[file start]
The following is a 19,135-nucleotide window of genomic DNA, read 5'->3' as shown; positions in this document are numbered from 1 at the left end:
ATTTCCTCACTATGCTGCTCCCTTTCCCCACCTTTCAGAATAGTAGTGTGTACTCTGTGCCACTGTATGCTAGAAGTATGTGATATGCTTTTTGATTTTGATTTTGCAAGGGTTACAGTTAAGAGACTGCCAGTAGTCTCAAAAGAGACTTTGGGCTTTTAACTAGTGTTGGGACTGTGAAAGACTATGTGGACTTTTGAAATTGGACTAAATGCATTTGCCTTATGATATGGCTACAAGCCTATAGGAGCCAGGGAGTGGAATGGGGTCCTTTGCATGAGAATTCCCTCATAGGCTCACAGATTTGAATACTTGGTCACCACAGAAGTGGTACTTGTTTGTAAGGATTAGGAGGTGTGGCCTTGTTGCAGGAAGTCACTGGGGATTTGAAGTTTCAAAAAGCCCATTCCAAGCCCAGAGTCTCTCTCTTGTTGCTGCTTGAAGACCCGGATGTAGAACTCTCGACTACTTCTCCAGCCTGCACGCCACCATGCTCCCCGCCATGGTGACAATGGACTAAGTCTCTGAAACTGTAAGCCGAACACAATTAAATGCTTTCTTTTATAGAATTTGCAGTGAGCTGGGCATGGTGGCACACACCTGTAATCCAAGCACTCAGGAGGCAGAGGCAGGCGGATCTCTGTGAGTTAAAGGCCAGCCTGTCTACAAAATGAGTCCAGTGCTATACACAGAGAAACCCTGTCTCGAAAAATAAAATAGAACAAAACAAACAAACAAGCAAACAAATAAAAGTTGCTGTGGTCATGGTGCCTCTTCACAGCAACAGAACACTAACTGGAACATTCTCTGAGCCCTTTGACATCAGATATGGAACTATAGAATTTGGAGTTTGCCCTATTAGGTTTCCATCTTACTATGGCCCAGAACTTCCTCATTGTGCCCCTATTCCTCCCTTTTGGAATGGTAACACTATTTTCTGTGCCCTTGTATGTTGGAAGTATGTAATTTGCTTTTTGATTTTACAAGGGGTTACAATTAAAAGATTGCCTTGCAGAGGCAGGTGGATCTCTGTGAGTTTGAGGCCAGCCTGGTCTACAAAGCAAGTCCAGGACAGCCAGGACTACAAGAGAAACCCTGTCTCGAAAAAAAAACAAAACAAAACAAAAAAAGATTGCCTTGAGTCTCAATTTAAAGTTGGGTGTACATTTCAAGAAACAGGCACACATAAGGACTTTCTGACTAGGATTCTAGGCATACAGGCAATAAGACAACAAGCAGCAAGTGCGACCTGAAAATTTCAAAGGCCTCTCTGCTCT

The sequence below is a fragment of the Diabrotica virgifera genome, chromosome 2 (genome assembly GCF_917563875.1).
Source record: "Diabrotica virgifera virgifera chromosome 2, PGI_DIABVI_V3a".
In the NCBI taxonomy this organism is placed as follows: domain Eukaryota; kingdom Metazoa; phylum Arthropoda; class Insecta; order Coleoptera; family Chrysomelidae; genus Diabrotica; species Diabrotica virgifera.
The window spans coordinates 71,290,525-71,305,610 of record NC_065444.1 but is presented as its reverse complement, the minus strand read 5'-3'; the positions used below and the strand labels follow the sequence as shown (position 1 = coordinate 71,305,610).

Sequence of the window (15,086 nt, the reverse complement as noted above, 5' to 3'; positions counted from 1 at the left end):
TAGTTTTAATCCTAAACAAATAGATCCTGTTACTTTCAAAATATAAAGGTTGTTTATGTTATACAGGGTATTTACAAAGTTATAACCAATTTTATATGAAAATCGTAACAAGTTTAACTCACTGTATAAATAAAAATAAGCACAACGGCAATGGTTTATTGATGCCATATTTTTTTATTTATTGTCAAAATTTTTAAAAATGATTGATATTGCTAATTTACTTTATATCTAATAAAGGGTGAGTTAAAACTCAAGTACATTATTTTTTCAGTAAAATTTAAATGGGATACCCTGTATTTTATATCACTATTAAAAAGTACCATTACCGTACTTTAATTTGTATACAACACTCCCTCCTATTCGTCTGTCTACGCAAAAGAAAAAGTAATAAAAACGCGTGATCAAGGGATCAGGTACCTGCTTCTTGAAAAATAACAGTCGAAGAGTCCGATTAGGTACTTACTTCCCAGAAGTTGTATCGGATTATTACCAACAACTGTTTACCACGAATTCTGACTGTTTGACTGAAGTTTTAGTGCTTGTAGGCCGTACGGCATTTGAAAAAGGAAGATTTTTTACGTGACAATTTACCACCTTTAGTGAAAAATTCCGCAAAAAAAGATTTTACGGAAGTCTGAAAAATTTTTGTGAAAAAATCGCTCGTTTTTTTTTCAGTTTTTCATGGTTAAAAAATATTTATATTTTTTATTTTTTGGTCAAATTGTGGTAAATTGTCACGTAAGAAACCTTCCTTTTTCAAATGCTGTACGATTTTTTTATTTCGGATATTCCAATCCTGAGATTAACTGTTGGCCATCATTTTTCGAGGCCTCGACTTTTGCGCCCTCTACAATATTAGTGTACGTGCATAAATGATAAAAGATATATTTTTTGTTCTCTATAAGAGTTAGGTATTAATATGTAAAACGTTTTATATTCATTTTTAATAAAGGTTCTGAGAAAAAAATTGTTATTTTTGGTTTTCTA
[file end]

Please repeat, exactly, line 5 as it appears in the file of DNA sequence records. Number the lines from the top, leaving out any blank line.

In the NCBI taxonomy this organism is placed as follows: domain Eukaryota; kingdom Metazoa; phylum Arthropoda; class Insecta; order Coleoptera; family Chrysomelidae; genus Diabrotica; species Diabrotica virgifera.